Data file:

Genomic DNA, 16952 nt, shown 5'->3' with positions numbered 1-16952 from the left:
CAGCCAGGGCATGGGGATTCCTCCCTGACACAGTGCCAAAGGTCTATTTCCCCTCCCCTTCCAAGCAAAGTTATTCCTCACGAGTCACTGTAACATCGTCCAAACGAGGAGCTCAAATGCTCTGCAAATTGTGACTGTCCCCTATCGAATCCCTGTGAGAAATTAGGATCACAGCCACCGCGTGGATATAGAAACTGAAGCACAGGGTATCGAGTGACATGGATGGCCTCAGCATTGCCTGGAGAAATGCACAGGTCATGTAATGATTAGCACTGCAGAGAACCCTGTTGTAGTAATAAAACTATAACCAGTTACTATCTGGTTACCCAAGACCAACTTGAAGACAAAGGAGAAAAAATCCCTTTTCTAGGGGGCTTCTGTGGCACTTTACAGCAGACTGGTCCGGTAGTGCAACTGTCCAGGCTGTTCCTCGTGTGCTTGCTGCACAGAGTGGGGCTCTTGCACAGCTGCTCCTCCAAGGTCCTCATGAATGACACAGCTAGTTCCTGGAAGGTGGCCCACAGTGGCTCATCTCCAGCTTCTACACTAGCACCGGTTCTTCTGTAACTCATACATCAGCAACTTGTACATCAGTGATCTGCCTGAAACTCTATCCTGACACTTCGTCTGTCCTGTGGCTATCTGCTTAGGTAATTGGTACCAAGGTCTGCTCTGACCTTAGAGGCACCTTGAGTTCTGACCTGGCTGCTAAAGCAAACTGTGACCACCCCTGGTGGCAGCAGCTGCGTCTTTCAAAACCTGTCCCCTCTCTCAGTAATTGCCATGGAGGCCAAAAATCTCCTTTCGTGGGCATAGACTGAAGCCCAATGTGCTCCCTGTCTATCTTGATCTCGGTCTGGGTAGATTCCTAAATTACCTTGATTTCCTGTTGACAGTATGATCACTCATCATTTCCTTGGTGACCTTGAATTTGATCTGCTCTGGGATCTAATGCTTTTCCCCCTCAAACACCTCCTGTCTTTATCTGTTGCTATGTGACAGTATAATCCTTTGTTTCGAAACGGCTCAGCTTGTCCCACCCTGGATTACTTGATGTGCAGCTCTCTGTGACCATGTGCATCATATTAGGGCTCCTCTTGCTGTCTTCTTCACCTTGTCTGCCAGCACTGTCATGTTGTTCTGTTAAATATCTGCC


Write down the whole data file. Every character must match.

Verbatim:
Genomic DNA, 16952 nt, shown 5'->3' with positions numbered 1-16952 from the left:
CAGCCAGGGCATGGGGATTCCTCCCTGACACAGTGCCAAAGGTCTATTTCCCCTCCCCTTCCAAGCAAAGTTATTCCTCACGAGTCACTGTAACATCGTCCAAACGAGGAGCTCAAATGCTCTGCAAATTGTGACTGTCCCCTATCGAATCCCTGTGAGAAATTAGGATCACAGCCACCGCGTGGATATAGAAACTGAAGCACAGGGTATCGAGTGACATGGATGGCCTCAGCATTGCCTGGAGAAATGCACAGGTCATGTAATGATTAGCACTGCAGAGAACCCTGTTGTAGTAATAAAACTATAACCAGTTACTATCTGGTTACCCAAGACCAACTTGAAGACAAAGGAGAAAAAATCCCTTTTCTAGGGGGCTTCTGTGGCACTTTACAGCAGACTGGTCCGGTAGTGCAACTGTCCAGGCTGTTCCTCGTGTGCTTGCTGCACAGAGTGGGGCTCTTGCACAGCTGCTCCTCCAAGGTCCTCATGAATGACACAGCTAGTTCCTGGAAGGTGGCCCACAGTGGCTCATCTCCAGCTTCTACACTAGCACCGGTTCTTCTGTAACTCATACATCAGCAACTTGTACATCAGTGATCTGCCTGAAACTCTATCCTGACACTTCGTCTGTCCTGTGGCTATCTGCTTAGGTAATTGGTACCAAGGTCTGCTCTGACCTTAGAGGCACCTTGAGTTCTGACCTGGCTGCTAAAGCAAACTGTGACCACCCCTGGTGGCAGCAGCTGCGTCTTTCAAAACCTGTCCCCTCTCTCAGTAATTGCCATGGAGGCCAAAAATCTCCTTTCGTGGGCATAGACTGAAGCCCAATGTGCTCCCTGTCTATCTTGATCTCGGTCTGGGTAGATTCCTAAATTACCTTGATTTCCTGTTGACAGTATGATCACTCATCATTTCCTTGGTGACCTTGAATTTGATCTGCTCTGGGATCTAATGCTTTTCCCCCTCAAACACCTCCTGTCTTTATCTGTTGCTATGTGACAGTATAATCCTTTGTTTCGAAACGGCTCAGCTTGTCCCACCCTGGATTACTTGATGTGCAGCTCTCTGTGACCATGTGCATCATATTAGGGCTCCTCTTGCTGTCTTCTTCACCTTGTCTGCCAGCACTGTCATGTTGTTCTGTTAAATATCTGCC